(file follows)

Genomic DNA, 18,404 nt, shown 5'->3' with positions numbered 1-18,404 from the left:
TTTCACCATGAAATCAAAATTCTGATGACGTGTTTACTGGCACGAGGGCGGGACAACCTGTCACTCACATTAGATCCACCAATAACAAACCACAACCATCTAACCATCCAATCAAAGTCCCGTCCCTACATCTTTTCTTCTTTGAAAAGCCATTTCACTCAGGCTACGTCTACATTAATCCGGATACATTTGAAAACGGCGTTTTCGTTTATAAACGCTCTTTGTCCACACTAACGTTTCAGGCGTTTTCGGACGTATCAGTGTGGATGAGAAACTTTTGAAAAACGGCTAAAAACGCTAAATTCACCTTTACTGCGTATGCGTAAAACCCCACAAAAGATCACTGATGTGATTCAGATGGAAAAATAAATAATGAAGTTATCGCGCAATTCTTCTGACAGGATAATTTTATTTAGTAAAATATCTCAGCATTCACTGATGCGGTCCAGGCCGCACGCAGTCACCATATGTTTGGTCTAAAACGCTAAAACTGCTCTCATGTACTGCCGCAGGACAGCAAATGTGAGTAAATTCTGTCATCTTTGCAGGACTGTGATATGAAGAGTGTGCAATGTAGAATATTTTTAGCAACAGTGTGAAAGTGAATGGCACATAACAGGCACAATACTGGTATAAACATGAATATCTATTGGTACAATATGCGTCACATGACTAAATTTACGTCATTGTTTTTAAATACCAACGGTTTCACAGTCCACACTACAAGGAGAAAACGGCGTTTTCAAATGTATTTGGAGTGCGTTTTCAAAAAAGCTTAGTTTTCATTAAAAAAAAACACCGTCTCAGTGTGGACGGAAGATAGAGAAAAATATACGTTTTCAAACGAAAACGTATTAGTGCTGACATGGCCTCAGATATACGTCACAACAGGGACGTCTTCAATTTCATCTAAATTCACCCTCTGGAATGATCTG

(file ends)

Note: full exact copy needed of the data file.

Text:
Genomic DNA, 18,404 nt, shown 5'->3' with positions numbered 1-18,404 from the left:
TTTCACCATGAAATCAAAATTCTGATGACGTGTTTACTGGCACGAGGGCGGGACAACCTGTCACTCACATTAGATCCACCAATAACAAACCACAACCATCTAACCATCCAATCAAAGTCCCGTCCCTACATCTTTTCTTCTTTGAAAAGCCATTTCACTCAGGCTACGTCTACATTAATCCGGATACATTTGAAAACGGCGTTTTCGTTTATAAACGCTCTTTGTCCACACTAACGTTTCAGGCGTTTTCGGACGTATCAGTGTGGATGAGAAACTTTTGAAAAACGGCTAAAAACGCTAAATTCACCTTTACTGCGTATGCGTAAAACCCCACAAAAGATCACTGATGTGATTCAGATGGAAAAATAAATAATGAAGTTATCGCGCAATTCTTCTGACAGGATAATTTTATTTAGTAAAATATCTCAGCATTCACTGATGCGGTCCAGGCCGCACGCAGTCACCATATGTTTGGTCTAAAACGCTAAAACTGCTCTCATGTACTGCCGCAGGACAGCAAATGTGAGTAAATTCTGTCATCTTTGCAGGACTGTGATATGAAGAGTGTGCAATGTAGAATATTTTTAGCAACAGTGTGAAAGTGAATGGCACATAACAGGCACAATACTGGTATAAACATGAATATCTATTGGTACAATATGCGTCACATGACTAAATTTACGTCATTGTTTTTAAATACCAACGGTTTCACAGTCCACACTACAAGGAGAAAACGGCGTTTTCAAATGTATTTGGAGTGCGTTTTCAAAAAAGCTTAGTTTTCATTAAAAAAAAACACCGTCTCAGTGTGGACGGAAGATAGAGAAAAATATACGTTTTCAAACGAAAACGTATTAGTGCTGACATGGCCTCAGATATACGTCACAACAGGGACGTCTTCAATTTCATCTAAATTCACCCTCTGGAATGATCTG